Firaxis has made a name for itself thanks to its work on the XCOM reboot. Although it isn't the original creator of the XCOM IP, Firaxis has contributed a ton to both XCOM as a franchise and to the tactics genre as a whole. That's why it was so interesting to learn that Firaxis' next game, Marvel's Midnight Suns, will apply Firaxis' mastery of tactics to the Marvel superhero multiverse. In Marvel's Midnight Suns, players will assemble squads from a band of famous heroes called the Midnight Suns, then wage turn-based battle against Lilith and her horde of supernatural minions.
Midnight Suns has a solid premise at its heart, and its card-based combat system looks like a nice twist on Firaxis' usual tactical game design. However, there's a notable potential flaw in the combat system. The Midnight Suns gameplay trailer suggested that players can only make parties of three heroes at a time, and that one of those heroes will always be the Hunter, a custom superhero protagonist designed by players at the start of Midnight Suns. Small party sizes aren't inherently bad, since they allow each hero on the team to showcase their individual powers. However, Midnight Suns bills itself heavily on the merit of unique interactions between superheroes, and these small party sizes could strangle those interactions a little.
Midnight Suns is About Marvel Teamwork
A major part of Midnight Suns' appeal stems from its unique ability to provoke interactions between superheroes. Midnight Suns incorporates a social system wherein the Hunter befriends their fellow Midnight Suns and explores their relationships with each other. Building bonds between team members gives players access to team attacks that can trigger when the friendly heroes are brought into combat together. Even beyond the powerful team attacks, seeing Marvel superheroes converse casually is a rare opportunity. It's great that Midnight Suns chooses to delve into the relationships between superheroes rather than simply focusing on their powers and struggles.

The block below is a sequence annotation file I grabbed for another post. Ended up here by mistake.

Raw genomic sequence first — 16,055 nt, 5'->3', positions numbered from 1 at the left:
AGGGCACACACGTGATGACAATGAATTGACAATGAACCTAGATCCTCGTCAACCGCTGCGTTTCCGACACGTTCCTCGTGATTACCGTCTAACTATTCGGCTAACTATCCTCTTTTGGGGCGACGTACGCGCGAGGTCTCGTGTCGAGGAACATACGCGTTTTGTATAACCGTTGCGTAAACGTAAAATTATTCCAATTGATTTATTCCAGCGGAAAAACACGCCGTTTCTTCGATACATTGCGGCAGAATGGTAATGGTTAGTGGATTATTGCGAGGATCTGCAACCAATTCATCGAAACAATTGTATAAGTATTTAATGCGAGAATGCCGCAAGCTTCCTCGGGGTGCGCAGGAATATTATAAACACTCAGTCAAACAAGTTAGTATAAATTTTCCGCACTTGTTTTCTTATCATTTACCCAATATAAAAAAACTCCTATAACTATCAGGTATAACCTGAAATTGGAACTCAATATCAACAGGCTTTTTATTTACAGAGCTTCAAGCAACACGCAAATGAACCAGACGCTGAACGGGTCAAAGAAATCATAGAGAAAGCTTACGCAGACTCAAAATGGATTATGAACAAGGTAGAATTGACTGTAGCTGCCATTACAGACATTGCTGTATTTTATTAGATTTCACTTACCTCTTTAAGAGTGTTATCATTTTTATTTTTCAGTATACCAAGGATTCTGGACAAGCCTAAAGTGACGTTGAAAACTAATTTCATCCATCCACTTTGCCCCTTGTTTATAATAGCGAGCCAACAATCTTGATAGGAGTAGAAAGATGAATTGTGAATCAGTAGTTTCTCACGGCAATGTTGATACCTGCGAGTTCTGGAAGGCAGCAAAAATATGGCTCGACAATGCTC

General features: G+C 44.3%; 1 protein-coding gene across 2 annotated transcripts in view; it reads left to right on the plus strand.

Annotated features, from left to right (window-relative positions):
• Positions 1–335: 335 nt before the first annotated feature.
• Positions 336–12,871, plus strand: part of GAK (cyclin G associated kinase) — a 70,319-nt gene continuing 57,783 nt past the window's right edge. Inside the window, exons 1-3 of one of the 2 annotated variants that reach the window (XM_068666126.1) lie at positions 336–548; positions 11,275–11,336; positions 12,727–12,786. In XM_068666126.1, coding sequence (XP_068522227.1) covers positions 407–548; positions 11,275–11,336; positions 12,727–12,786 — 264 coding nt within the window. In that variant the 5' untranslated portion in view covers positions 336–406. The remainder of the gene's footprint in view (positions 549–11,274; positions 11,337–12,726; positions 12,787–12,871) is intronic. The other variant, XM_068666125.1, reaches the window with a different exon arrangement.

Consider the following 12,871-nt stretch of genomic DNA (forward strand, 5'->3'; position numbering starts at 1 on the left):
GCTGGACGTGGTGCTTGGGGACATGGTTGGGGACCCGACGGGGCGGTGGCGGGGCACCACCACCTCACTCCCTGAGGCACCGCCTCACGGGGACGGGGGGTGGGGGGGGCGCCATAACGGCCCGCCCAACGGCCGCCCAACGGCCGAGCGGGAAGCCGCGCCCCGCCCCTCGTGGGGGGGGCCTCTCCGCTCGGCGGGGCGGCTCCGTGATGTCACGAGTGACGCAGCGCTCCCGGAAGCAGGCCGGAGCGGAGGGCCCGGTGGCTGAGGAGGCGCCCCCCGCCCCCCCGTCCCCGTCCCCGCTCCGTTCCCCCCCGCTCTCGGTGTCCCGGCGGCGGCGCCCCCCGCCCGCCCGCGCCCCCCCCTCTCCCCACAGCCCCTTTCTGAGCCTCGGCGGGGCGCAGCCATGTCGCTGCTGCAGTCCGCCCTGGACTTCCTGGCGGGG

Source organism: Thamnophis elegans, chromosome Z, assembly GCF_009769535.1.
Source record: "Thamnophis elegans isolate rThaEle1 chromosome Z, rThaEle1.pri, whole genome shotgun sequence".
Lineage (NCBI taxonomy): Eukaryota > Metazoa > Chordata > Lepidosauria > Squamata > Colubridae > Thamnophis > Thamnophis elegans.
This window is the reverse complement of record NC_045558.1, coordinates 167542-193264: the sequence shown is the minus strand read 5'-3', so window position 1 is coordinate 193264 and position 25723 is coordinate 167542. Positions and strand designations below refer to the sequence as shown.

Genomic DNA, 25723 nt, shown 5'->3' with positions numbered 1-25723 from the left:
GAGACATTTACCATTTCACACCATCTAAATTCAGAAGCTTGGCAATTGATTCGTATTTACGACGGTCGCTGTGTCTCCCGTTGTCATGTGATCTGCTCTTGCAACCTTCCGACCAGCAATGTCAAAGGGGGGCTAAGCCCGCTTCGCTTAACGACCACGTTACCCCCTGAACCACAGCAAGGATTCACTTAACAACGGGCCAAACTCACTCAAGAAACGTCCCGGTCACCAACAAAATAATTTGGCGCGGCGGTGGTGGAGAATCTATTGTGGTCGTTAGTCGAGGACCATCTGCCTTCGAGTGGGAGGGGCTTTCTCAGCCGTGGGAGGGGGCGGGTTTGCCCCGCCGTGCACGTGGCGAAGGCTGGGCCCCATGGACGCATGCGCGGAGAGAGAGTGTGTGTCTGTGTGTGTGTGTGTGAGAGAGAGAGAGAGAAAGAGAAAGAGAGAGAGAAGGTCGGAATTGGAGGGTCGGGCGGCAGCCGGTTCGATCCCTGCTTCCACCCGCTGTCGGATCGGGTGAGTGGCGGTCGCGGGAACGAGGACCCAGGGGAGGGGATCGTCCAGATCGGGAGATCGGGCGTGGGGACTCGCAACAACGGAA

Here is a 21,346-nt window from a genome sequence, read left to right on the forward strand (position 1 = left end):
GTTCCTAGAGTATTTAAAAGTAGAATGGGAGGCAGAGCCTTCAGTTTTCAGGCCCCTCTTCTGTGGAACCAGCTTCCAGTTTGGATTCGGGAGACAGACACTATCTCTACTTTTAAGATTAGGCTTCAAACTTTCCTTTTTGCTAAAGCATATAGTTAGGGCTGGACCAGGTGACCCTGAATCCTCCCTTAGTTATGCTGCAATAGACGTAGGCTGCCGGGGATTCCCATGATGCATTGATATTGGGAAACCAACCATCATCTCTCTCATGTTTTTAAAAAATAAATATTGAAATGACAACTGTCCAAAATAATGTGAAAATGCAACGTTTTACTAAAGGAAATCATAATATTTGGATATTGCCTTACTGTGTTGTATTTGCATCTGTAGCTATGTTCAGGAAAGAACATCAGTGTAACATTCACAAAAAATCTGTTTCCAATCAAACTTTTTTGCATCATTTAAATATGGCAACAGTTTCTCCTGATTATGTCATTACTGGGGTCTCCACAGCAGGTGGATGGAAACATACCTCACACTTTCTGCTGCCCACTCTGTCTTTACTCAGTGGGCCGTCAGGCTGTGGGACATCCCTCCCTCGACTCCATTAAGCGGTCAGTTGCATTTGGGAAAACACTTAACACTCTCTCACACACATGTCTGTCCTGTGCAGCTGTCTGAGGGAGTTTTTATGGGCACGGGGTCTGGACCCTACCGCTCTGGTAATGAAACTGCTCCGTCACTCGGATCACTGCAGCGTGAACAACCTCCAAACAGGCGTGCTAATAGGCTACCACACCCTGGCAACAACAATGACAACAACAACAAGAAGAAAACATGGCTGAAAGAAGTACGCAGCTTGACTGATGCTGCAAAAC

Unfortunately, the three person party could make it a lot harder to see and hear unique interactions between superheroes. Parties of that size make it way harder for Midnight Suns players to see each team attack and any other unique interactions that superheroes might have in combat. Even if Midnight Suns allowed for four person parties instead, it'd mean exponentially more interactions and team attacks become possible with each mission that a player takes on. That'd really bolster Midnight Suns' notion of a big superhero team fighting, working, and living together, so it's a little strange that Firaxis has opted to restrict players to teams of three.
Midnight Suns Has the Right Idea
Hopefully, the social elements in Midnight Suns that take place at the Abbey are extensive. The more in-depth they are, the better they'll make up for the inconvenience of Midnight Suns' small party sizes. If players can't interact with large groups of heroes in combat, then at the very least, it'd be nice to interact with them in rewarding ways outside of combat on the regular. The Hunter's opportunity to simply chat with and get to know Marvel superheroes is pretty rare, so one hopes Firaxis goes the extra mile and makes the most of that idea.
Midnight Suns could still have a surprise in store for fans; maybe there'll be select story beats that require bigger superhero teams and give opportunities for more interactions and character engagement. Even if that's not the case, though, Midnight Suns is a good starting point for similar games going forward. If Midnight Suns gets a sequel or a spiritual successor, or even if Firaxis starts an original franchise with new characters but similar mechanics, it can build on the card combat system and the social simulation by opening up team sizes. If it does that, then fans will get to see their friendships in action more often, which would be very satisfying.
Marvel's Midnight Suns releases in March 2022 for PC, PS4, PS5, Switch, Xbox One, and Xbox Series X/S.